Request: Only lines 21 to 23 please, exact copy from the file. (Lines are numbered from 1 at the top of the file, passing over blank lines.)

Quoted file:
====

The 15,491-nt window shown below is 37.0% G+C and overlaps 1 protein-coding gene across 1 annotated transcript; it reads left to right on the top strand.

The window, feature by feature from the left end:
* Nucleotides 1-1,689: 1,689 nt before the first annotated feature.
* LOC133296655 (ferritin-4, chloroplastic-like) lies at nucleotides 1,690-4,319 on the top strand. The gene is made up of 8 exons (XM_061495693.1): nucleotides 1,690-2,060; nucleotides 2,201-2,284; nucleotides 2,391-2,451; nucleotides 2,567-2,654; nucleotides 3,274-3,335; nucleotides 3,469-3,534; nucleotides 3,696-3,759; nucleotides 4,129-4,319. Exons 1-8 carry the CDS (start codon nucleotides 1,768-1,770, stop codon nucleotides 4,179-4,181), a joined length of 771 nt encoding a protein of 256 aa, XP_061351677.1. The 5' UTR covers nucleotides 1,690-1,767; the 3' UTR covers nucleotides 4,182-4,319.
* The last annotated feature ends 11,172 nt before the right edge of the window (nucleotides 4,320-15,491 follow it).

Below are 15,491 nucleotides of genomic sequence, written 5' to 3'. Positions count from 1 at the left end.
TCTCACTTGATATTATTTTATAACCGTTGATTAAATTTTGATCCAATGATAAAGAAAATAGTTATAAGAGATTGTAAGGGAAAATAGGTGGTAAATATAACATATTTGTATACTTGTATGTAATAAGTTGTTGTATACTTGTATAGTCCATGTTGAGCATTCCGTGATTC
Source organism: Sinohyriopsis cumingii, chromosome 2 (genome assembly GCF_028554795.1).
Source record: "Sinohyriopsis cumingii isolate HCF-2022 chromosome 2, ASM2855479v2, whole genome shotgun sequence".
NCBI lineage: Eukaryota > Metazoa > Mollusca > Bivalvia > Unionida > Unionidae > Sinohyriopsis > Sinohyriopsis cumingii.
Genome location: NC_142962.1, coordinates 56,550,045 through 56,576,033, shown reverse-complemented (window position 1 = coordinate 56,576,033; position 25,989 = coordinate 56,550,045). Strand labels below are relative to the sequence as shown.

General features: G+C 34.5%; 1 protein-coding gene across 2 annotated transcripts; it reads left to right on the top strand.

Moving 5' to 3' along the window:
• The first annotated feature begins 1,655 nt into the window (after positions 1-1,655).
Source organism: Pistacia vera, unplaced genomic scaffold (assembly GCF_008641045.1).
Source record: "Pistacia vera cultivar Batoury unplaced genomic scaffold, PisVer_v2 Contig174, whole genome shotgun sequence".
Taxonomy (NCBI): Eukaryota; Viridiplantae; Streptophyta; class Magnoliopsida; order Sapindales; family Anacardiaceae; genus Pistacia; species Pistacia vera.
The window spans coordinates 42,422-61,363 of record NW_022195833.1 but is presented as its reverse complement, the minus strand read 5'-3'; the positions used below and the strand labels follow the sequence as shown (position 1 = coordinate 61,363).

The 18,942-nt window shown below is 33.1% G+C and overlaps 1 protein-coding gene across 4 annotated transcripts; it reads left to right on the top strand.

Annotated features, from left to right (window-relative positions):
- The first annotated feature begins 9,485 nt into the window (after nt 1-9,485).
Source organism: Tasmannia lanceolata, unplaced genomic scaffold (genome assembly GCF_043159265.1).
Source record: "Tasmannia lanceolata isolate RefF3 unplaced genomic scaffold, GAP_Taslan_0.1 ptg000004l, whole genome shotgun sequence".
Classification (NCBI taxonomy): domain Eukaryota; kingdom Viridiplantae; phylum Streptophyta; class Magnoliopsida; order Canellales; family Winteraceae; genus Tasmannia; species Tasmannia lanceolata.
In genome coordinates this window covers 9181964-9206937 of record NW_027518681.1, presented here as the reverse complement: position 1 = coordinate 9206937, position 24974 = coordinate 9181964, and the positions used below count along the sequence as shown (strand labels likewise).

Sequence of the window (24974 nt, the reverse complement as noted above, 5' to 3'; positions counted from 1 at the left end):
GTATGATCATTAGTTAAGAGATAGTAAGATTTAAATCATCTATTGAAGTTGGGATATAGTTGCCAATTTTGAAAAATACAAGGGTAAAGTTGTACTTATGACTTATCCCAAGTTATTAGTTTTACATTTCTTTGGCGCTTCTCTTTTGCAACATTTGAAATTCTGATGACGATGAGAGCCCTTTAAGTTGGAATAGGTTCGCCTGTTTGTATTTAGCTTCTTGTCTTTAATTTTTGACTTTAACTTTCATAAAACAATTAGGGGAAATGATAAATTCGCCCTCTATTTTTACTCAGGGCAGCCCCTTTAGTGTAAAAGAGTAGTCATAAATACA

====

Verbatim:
- The first annotated feature begins 9,485 nt into the window (after nt 1-9,485).
Source organism: Tasmannia lanceolata, unplaced genomic scaffold (genome assembly GCF_043159265.1).
Source record: "Tasmannia lanceolata isolate RefF3 unplaced genomic scaffold, GAP_Taslan_0.1 ptg000004l, whole genome shotgun sequence".